Although change is exciting, it can leave both current and incoming students feeling uncertain about what the future holds. Many questions arise, particularly during the building phase, when not all answers are known. We created this FAQ to address some of these questions. This living document will be modified as the new curriculum becomes more clearly defined and as additional questions arise.

Curriculum renewal information will be continually updated on the Progress page. And, you can post questions or share your feedback via the Send Feedback page. In addition, the EdUpdate Newsletter provides monthly updates on curriculum renewal and other events. To sign up for the newsletter, visit the EdUpdates Newsletter subscription page.

Questions & Answers

Here are the questions we have received thus far. Click the down arrow to expand the answer.

1. Will the 2019 entering class be on the new or old curriculum? Will applicants have to make decisions “relatively blind” because there is not a detailed plan of the new curriculum?

The current curriculum will stay intact for all students entering the class of 2019. Minor modifications to improve the curriculum based on current student feedback will alter the curriculum, as has been our practice for many years. Students entering in 2019 will have the opportunity to participate in innovative pilot programs/courses/rotations including those involving basic, clinical, social, and community sciences—especially in the fourth year. Any participation in new programming will be elective, and there will be no changes to the current graduation requirements for students entering in 2019.

2. If there will not be a change in curriculum for the entering class of 2019, why is the class size changing? Will Wash U will have 200 students competing for 124 clinical positions?

The Gateway Curriculum, beginning in 2020, will result in students entering into clinical rotations earlier than in the current curriculum. Students in the entering class of 2019 will be in their core clinical clerkship rotations at that time, resulting in a period of overlap in the clinical space. However, the clinical rotations for the students entering in 2020 will be substantively different from those of the students entering in 2019, including different goals and objectives, experiences, and assessments. Because some of these rotations will occur in the same clinical spaces, there is the potential for negative impacts on both groups of students. Many of our peer institutions experienced this issue during their curriculum changes, and we have learned from their experiences. Reducing the class size for both the entering classes of 2019 and 2020 is only one part of our proactive plan to avoid overcrowding the clinical training space (and a solution no other institution has done before). Other strategies will include expanding clinical sites and rotations, interspersing basic sciences content for the class of 2020 to minimize overlap at clinical sites, and expanding and integrating elective rotations. Our goal is to ensure that all of our students have exceptional experiences and training while at WUSM.

3. Will the clerkship rotations change to Pass/Fail?

Students entering in 2019 will continue to have a pass/fail pre-clinical curriculum and an honors/high pass/pass clerkship and sub-internship curriculum. We have not made a final decision about the grading schema for the entering class of 2020.

4. Will students take Step 1 after clerkship?

Students entering in 2019 will continue to have flexibility in when they take Step 1. Most students take Step 1 after the first 2 years following their dedicated study period. We currently require completion, but not passing, of Step 1 for graduation. This will not change for the entering class of 2019.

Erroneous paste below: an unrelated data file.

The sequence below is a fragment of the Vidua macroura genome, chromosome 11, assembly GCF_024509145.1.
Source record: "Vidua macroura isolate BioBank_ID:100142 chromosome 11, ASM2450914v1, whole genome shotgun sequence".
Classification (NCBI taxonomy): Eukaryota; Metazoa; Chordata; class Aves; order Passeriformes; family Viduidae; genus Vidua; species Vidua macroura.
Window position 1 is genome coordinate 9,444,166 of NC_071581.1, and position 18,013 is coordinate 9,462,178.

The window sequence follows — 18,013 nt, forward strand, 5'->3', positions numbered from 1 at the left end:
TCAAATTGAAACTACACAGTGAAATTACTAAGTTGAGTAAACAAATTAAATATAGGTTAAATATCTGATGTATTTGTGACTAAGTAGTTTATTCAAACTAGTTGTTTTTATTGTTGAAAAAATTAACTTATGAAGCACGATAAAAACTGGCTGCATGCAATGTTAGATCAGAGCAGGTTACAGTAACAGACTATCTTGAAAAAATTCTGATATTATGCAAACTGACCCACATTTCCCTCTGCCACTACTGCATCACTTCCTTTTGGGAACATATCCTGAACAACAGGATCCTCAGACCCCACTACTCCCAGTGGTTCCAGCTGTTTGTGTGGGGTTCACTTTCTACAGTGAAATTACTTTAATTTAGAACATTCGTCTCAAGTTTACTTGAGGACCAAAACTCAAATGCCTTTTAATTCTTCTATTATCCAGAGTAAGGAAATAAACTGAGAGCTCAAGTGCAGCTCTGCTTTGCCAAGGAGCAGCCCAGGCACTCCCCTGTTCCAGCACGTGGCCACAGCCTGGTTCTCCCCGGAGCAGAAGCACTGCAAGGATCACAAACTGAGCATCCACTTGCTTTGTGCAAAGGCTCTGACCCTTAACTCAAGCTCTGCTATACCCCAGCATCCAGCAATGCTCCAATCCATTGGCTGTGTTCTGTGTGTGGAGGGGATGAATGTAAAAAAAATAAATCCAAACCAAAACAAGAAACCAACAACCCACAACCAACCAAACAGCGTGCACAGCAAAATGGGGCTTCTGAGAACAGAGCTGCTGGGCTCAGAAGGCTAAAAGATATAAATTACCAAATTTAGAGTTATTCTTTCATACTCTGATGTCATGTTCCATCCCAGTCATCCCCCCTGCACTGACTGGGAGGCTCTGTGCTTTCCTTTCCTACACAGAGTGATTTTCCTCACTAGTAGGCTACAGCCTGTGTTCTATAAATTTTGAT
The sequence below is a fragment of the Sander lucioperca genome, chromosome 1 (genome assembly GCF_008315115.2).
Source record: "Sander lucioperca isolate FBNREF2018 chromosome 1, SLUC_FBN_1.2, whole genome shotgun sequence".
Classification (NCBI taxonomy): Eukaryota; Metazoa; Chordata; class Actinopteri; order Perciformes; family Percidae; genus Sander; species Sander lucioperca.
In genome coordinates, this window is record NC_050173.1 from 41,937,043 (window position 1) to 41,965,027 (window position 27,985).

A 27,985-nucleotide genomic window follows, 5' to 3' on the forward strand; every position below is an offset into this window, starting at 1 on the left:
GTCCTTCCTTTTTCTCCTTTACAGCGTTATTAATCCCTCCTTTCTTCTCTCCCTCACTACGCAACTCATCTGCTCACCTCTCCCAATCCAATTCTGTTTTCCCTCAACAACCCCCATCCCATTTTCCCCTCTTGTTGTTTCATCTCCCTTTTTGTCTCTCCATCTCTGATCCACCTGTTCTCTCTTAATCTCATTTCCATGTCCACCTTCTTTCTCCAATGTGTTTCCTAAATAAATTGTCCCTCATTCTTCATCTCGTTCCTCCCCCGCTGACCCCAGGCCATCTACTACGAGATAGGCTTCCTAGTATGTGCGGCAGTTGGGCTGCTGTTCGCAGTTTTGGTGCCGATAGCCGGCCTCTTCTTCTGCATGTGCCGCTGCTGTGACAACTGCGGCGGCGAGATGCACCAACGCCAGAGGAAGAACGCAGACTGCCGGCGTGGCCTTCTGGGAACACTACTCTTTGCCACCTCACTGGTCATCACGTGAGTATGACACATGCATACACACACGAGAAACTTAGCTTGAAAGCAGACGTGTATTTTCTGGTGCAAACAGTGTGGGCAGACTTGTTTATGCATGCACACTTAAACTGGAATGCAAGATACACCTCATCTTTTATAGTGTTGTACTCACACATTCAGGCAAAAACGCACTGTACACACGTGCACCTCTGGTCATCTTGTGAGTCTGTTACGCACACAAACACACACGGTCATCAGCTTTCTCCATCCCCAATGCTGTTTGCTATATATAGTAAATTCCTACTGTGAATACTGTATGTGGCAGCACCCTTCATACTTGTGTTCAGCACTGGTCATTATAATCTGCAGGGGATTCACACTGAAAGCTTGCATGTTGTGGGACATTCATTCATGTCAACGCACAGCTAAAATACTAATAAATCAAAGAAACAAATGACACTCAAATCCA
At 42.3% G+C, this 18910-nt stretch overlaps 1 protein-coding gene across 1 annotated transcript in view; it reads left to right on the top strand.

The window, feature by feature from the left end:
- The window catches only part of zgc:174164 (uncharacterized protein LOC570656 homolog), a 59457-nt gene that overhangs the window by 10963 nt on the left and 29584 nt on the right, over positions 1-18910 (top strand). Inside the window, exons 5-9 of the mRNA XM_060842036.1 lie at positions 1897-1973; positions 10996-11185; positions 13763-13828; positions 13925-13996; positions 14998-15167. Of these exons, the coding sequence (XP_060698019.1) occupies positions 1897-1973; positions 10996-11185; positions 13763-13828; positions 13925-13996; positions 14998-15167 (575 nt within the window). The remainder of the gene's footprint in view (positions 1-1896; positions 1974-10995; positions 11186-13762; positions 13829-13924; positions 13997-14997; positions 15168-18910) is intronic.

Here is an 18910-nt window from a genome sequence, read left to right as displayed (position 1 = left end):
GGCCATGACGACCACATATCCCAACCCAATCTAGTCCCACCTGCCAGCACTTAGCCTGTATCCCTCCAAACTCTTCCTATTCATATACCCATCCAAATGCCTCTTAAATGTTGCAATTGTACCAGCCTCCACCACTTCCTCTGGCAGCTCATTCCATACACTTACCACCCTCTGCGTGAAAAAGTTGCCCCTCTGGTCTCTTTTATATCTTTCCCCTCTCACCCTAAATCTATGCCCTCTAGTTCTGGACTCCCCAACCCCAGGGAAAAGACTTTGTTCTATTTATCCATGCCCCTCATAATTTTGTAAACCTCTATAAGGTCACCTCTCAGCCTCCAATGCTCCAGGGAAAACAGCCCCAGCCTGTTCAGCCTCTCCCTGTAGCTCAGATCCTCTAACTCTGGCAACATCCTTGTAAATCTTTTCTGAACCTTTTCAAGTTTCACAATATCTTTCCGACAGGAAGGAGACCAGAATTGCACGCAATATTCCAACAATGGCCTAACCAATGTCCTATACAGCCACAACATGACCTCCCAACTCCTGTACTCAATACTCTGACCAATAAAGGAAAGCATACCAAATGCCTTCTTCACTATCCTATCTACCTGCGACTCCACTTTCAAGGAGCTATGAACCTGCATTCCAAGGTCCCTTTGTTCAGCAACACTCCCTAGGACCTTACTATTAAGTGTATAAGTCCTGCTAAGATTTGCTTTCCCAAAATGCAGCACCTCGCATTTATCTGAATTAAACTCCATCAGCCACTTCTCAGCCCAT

5. Will the entering class of 2019 have a 1-year pre-clinical and a 3-year clinical curriculum?

No, the entering class of 2019 will experience the current curriculum which includes two pre-clinical years and a 3rd year clerkship phase followed by a largely elective 4th year. MSTP students must complete a minimum of three months of 4th year.

6. Will the length of the medical program increase or decrease?

No. There are no plans to increase or decrease the overall length of the medical program.

7. Will curriculum renewal result in the adoption of a single pedagogical method (e.g., problem-based learning, team-based learning, case-based collaborative learning)?

No. There are no plans to adopt any particular teaching method to the exclusion of others. Our goal is to develop a curriculum that is interactive, integrated, and that uses multiple evidence-based teaching strategies. Educational technology will be incorporated whenever it substantively augments medical student engagement and learning. We anticipate using multiple strategies to meet this goal.

8. How does WUSM plan to incorporate engagement in the St. Louis community into the new curriculum? How does this fit into WUSM’s overall mission statement?

At WUSM, we are training the next generation of physicians to reimagine health through scientific discovery and innovation. To change the face of medicine by educating and inspiring future practitioners. To improve the lives of people everywhere by making quality care accessible to all. Our mission is to train future physicians to join this critical work force. Our ideal student is motivated by a strong desire to help people. With a greater focus on physician advocacy and community engagement, our new curriculum will engage students to close gaps in care in our own community. As our students work with underserved populations in St. Louis, they’ll learn the critical skills necessary to help improve the health of communities everywhere. While the details of the community engagement curriculum are still being worked out, our dedication to it as a core focus is firm. Under the leadership of Drs. Will Ross and Laurie Punch, we will create both required and elective community engagement curricula. We already have a variety of opportunities for students to engage with the community from the Stop the Bleed Campaign to Saturday Neighborhood Clinic. It is our hope to expand these opportunities for students who enter in 2019 even before the launch of the new curriculum.